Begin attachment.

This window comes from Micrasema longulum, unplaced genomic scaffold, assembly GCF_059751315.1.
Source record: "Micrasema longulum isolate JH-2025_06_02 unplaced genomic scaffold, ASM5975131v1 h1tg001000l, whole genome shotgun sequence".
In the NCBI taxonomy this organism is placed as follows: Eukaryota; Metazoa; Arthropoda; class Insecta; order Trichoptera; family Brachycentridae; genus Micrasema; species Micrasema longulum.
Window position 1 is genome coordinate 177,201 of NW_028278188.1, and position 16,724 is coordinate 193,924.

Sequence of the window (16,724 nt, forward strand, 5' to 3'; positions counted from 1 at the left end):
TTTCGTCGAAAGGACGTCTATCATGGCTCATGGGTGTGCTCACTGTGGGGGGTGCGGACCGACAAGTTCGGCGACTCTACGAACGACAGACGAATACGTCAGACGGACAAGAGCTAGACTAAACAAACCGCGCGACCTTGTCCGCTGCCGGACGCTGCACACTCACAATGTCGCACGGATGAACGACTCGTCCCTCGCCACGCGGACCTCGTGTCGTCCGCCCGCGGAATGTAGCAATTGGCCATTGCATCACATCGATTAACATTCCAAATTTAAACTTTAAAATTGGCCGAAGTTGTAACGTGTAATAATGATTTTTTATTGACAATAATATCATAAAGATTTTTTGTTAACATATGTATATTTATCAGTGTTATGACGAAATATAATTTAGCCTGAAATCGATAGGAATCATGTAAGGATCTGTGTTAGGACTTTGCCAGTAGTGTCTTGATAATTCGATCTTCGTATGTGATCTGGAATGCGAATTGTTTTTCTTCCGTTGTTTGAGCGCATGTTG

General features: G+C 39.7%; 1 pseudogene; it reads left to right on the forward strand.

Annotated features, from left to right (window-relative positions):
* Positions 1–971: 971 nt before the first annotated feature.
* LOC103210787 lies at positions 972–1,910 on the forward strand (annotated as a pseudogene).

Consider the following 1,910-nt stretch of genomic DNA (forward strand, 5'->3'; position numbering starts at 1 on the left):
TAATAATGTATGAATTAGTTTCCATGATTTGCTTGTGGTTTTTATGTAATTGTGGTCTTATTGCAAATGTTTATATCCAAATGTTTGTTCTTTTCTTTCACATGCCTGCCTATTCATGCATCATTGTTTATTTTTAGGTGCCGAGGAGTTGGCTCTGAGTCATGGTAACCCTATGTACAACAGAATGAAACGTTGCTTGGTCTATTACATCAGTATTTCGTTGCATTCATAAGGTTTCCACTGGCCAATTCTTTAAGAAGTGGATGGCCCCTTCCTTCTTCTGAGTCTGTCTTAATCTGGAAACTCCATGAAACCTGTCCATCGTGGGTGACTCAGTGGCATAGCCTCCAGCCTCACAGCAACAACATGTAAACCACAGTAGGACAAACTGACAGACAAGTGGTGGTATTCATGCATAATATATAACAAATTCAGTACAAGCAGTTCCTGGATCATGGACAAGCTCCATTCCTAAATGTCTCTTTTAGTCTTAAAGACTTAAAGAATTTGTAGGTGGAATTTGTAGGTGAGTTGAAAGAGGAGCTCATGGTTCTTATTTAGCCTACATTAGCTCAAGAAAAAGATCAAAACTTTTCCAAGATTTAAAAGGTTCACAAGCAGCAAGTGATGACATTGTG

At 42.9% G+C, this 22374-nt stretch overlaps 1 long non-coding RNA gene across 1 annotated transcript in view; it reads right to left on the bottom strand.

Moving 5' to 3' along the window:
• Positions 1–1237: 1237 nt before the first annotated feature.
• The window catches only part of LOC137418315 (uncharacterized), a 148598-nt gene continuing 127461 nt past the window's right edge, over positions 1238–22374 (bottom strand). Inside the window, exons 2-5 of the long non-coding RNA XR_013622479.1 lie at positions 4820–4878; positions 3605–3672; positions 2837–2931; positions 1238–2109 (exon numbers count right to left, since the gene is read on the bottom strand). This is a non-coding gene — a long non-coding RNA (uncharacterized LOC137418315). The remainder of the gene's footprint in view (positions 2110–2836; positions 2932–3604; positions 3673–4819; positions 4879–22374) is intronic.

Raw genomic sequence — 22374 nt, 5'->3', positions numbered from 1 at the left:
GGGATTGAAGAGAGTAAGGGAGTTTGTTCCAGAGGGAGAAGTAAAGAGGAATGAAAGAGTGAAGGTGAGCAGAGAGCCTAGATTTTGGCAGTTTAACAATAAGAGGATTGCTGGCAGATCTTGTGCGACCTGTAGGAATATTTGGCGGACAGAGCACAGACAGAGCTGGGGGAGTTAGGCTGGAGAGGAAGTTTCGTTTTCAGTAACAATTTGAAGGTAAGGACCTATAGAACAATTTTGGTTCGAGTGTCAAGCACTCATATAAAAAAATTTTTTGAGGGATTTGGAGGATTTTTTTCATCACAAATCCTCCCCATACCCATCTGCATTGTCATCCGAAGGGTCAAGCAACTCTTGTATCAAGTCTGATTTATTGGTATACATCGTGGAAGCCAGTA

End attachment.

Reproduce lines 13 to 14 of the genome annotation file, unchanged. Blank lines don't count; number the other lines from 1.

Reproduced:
At 42.9% G+C, this 22374-nt stretch overlaps 1 long non-coding RNA gene across 1 annotated transcript in view; it reads right to left on the bottom strand.

Moving 5' to 3' along the window: